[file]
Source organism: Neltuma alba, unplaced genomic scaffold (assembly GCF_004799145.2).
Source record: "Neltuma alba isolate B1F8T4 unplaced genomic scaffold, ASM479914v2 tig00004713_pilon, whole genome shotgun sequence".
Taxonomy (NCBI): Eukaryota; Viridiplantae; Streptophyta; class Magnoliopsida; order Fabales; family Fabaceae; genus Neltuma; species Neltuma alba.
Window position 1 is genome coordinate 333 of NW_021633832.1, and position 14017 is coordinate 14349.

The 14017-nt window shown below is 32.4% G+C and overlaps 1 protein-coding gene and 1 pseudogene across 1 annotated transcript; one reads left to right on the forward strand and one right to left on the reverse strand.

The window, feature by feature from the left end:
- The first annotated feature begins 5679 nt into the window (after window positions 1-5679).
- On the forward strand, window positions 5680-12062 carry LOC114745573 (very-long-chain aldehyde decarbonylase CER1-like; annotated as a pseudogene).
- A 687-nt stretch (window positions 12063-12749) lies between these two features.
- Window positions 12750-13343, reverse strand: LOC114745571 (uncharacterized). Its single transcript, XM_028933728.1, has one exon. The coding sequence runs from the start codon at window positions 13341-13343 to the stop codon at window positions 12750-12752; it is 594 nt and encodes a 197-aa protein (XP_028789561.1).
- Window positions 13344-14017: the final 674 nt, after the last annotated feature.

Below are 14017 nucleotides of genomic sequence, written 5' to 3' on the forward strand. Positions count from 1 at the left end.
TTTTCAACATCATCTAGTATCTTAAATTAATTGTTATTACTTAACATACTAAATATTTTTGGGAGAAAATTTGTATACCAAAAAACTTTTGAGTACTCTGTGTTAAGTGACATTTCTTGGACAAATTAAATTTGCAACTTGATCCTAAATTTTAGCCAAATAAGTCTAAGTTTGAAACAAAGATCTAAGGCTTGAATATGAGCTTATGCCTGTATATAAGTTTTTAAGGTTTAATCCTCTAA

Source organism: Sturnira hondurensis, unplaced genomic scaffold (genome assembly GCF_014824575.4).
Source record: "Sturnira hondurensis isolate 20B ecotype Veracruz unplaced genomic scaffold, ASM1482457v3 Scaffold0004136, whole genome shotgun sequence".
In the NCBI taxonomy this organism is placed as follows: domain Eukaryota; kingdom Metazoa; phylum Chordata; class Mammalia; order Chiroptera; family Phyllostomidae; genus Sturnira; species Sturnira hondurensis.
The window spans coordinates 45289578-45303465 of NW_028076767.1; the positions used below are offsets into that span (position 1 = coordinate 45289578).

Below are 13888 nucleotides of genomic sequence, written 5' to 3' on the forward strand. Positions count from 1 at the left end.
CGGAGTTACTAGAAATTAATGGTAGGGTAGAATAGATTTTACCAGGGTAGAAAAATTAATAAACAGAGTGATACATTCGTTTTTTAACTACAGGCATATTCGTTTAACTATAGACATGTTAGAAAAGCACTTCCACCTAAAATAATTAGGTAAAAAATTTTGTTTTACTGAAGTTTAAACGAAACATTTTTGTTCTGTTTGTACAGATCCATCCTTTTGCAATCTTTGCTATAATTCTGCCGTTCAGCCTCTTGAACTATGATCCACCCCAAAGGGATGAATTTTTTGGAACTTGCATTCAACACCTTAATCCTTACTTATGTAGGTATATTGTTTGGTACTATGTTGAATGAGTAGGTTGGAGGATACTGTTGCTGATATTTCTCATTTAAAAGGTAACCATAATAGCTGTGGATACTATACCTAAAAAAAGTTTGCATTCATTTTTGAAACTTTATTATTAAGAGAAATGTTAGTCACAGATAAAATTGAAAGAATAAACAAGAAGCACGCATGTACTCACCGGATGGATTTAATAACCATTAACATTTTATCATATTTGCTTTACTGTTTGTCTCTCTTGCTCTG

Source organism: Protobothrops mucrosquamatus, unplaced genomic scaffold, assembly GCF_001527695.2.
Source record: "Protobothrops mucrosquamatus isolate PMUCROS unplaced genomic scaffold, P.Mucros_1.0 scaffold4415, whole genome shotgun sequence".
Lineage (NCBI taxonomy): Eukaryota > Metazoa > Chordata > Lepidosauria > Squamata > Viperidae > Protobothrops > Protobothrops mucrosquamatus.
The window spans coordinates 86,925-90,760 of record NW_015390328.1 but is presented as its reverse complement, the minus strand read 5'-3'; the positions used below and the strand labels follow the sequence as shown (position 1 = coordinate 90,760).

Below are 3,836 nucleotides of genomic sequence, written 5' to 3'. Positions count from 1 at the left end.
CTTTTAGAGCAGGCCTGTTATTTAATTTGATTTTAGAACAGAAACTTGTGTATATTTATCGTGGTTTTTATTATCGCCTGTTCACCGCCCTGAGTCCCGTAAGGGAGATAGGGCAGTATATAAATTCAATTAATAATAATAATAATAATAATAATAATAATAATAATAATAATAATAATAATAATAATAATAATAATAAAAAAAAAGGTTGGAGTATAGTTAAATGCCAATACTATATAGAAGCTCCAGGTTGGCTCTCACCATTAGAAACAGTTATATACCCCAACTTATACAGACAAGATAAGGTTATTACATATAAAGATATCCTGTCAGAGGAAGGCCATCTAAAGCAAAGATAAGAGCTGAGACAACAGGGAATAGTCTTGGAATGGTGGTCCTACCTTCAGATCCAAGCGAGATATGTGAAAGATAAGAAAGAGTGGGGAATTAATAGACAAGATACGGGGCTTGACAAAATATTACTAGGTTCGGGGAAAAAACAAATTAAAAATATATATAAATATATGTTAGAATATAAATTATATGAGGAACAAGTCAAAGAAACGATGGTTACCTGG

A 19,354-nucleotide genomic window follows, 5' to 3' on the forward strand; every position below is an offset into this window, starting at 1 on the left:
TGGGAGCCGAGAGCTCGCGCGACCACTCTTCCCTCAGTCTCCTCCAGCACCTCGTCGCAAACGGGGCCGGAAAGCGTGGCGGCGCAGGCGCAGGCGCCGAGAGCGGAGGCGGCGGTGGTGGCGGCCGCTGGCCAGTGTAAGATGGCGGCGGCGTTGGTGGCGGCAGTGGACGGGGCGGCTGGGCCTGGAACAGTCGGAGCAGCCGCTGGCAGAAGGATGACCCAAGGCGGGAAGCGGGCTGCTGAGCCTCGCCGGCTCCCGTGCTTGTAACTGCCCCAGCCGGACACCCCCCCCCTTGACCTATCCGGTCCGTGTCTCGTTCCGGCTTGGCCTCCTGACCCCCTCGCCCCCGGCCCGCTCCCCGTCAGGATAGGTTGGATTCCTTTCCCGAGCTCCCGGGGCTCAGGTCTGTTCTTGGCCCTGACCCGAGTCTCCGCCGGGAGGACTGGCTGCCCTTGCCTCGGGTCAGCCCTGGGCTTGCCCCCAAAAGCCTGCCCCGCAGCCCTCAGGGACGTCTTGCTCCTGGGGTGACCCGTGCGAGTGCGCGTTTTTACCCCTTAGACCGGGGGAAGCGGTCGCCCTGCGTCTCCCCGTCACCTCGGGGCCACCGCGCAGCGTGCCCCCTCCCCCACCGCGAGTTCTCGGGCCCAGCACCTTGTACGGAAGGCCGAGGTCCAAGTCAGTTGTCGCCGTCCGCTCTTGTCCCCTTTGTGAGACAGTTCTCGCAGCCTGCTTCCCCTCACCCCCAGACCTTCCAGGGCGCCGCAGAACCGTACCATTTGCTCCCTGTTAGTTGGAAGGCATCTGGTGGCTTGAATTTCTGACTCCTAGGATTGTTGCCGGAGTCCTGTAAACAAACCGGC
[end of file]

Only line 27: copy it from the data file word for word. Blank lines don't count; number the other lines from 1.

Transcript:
TGGGAGCCGAGAGCTCGCGCGACCACTCTTCCCTCAGTCTCCTCCAGCACCTCGTCGCAAACGGGGCCGGAAAGCGTGGCGGCGCAGGCGCAGGCGCCGAGAGCGGAGGCGGCGGTGGTGGCGGCCGCTGGCCAGTGTAAGATGGCGGCGGCGTTGGTGGCGGCAGTGGACGGGGCGGCTGGGCCTGGAACAGTCGGAGCAGCCGCTGGCAGAAGGATGACCCAAGGCGGGAAGCGGGCTGCTGAGCCTCGCCGGCTCCCGTGCTTGTAACTGCCCCAGCCGGACACCCCCCCCCTTGACCTATCCGGTCCGTGTCTCGTTCCGGCTTGGCCTCCTGACCCCCTCGCCCCCGGCCCGCTCCCCGTCAGGATAGGTTGGATTCCTTTCCCGAGCTCCCGGGGCTCAGGTCTGTTCTTGGCCCTGACCCGAGTCTCCGCCGGGAGGACTGGCTGCCCTTGCCTCGGGTCAGCCCTGGGCTTGCCCCCAAAAGCCTGCCCCGCAGCCCTCAGGGACGTCTTGCTCCTGGGGTGACCCGTGCGAGTGCGCGTTTTTACCCCTTAGACCGGGGGAAGCGGTCGCCCTGCGTCTCCCCGTCACCTCGGGGCCACCGCGCAGCGTGCCCCCTCCCCCACCGCGAGTTCTCGGGCCCAGCACCTTGTACGGAAGGCCGAGGTCCAAGTCAGTTGTCGCCGTCCGCTCTTGTCCCCTTTGTGAGACAGTTCTCGCAGCCTGCTTCCCCTCACCCCCAGACCTTCCAGGGCGCCGCAGAACCGTACCATTTGCTCCCTGTTAGTTGGAAGGCATCTGGTGGCTTGAATTTCTGACTCCTAGGATTGTTGCCGGAGTCCTGTAAACAAACCGGC